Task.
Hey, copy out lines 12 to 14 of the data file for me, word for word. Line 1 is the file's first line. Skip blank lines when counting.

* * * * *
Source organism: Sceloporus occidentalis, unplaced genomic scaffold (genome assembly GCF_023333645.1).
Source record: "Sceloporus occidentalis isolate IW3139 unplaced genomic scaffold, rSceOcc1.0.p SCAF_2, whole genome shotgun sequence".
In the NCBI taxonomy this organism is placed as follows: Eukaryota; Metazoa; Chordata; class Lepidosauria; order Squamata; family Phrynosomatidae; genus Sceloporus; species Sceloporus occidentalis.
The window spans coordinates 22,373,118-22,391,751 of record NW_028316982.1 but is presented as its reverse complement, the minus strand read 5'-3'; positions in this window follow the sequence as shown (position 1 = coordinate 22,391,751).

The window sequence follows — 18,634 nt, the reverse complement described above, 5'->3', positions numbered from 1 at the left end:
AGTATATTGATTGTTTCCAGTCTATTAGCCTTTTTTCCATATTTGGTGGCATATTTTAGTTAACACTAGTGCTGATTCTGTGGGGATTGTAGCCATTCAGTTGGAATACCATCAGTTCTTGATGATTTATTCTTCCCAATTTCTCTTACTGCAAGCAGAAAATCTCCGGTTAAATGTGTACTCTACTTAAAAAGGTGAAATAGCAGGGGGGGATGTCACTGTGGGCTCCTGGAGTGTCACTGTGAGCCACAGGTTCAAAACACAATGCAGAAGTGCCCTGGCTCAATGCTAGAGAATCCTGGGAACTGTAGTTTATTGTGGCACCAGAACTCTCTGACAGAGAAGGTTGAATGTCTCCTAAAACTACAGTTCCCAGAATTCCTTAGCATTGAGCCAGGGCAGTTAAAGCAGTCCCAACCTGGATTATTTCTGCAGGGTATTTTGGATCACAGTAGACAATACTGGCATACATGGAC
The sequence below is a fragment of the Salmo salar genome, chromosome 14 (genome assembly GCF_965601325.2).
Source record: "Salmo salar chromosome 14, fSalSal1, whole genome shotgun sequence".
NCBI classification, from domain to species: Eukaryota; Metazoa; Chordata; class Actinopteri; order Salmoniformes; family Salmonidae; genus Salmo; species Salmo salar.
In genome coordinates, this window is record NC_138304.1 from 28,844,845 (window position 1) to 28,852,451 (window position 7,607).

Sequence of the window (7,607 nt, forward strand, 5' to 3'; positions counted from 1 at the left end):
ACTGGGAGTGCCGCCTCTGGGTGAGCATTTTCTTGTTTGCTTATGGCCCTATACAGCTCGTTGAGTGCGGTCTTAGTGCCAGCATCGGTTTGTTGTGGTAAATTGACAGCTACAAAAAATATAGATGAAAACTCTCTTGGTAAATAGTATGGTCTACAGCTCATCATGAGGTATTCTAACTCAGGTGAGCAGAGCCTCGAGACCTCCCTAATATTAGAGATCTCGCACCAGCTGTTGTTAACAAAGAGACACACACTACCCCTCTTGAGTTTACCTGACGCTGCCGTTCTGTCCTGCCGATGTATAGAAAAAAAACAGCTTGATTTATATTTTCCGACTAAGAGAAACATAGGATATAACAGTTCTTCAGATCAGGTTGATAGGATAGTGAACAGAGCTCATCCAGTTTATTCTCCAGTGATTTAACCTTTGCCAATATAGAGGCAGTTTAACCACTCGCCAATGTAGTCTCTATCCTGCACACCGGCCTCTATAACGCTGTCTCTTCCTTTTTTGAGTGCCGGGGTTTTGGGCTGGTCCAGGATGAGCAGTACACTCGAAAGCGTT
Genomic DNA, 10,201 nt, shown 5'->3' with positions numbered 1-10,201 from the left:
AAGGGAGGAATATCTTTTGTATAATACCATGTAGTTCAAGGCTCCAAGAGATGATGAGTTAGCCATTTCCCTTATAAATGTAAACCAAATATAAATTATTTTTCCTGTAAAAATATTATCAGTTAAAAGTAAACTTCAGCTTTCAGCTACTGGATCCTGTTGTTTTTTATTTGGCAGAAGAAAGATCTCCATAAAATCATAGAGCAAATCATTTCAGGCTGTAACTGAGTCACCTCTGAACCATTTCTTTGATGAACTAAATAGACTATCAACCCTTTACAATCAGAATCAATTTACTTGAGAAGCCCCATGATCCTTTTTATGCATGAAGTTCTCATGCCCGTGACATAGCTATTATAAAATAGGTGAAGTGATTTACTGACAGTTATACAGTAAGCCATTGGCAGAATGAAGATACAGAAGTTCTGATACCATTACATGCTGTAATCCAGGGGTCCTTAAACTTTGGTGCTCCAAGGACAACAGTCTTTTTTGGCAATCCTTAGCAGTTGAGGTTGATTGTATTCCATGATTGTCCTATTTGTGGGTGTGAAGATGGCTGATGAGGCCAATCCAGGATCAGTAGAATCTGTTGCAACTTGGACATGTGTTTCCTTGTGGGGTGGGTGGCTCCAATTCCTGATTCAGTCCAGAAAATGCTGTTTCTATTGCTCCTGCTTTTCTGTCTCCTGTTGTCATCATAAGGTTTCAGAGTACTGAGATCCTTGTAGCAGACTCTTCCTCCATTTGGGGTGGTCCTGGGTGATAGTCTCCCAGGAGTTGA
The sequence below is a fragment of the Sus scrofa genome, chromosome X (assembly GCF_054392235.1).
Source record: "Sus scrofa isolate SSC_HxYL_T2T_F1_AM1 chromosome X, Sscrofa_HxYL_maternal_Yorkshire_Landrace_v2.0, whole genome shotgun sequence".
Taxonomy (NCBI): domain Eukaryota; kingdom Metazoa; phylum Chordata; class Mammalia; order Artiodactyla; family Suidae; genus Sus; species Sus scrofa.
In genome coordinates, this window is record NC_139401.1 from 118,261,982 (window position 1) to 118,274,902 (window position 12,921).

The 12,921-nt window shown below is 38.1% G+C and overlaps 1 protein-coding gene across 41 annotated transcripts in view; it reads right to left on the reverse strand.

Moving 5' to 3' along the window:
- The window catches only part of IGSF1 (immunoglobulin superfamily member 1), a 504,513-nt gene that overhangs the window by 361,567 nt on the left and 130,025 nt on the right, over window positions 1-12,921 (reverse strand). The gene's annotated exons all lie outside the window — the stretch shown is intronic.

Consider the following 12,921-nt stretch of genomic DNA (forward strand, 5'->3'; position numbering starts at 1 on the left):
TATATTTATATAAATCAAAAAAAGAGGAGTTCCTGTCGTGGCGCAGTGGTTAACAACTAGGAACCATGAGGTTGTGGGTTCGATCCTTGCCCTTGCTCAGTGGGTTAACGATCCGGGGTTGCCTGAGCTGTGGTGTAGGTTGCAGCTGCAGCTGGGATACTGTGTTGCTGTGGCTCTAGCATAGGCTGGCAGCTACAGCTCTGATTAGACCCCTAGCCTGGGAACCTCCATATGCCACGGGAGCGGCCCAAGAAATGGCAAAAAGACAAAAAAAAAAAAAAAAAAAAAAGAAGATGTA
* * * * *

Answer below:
ACTGGGAGTGCCGCCTCTGGGTGAGCATTTTCTTGTTTGCTTATGGCCCTATACAGCTCGTTGAGTGCGGTCTTAGTGCCAGCATCGGTTTGTTGTGGTAAATTGACAGCTACAAAAAATATAGATGAAAACTCTCTTGGTAAATAGTATGGTCTACAGCTCATCATGAGGTATTCTAACTCAGGTGAGCAGAGCCTCGAGACCTCCCTAATATTAGAGATCTCGCACCAGCTGTTGTTAACAAAGAGACACACACTACCCCTCTTGAGTTTACCTGACGCTGCCGTTCTGTCCTGCCGATGTATAGAAAAAAAACAGCTTGATTTATATTTTCCGACTAAGAGAAACATAGGATATAACAGTTCTTCAGATCAGGTTGATAGGATAGTGAACAGAGCTCATCCAGTTTATTCTCCAGTGATTTAACCTTTGCCAATATAGAGGCAGTTTAACCACTCGCCAATGTAGTCTCTATCCTGCACACCGGCCTCTATAACGCTGTCTCTTCCTTTTTTGAGTGCCGGGGTTTTGGGCTGGTCCAGGATGAGCAGTACACTCGAAAGCGTT
Genomic DNA, 10,201 nt, shown 5'->3' with positions numbered 1-10,201 from the left:
AAGGGAGGAATATCTTTTGTATAATACCATGTAGTTCAAGGCTCCAAGAGATGATGAGTTAGCCATTTCCCTTATAAATGTAAACCAAATATAAATTATTTTTCCTGTAAAAATATTATCAGTTAAAAGTAAACTTCAGCTTTCAGCTACTGGATCCTGTTGTTTTTTATTTGGCAGAAGAAAGATCTCCATAAAATCATAGAGCAAATCATTTCAGGCTGTAACTGAGTCACCTCTGAACCATTTCTTTGATGAACTAAATAGACTATCAACCCTTTACAATCAGAATCAATTTACTTGAGAAGCCCCATGATCCTTTTTATGCATGAAGTTCTCATGCCCGTGACATAGCTATTATAAAATAGGTGAAGTGATTTACTGACAGTTATACAGTAAGCCATTGGCAGAATGAAGATACAGAAGTTCTGATACCATTACATGCTGTAATCCAGGGGTCCTTAAACTTTGGTGCTCCAAGGACAACAGTCTTTTTTGGCAATCCTTAGCAGTTGAGGTTGATTGTATTCCATGATTGTCCTATTTGTGGGTGTGAAGATGGCTGATGAGGCCAATCCAGGATCAGTAGAATCTGTTGCAACTTGGACATGTGTTTCCTTGTGGGGTGGGTGGCTCCAATTCCTGATTCAGTCCAGAAAATGCTGTTTCTATTGCTCCTGCTTTTCTGTCTCCTGTTGTCATCATAAGGTTTCAGAGTACTGAGATCCTTGTAGCAGACTCTTCCTCCATTTGGGGTGGTCCTGGGTGATAGTCTCCCAGGAGTTGA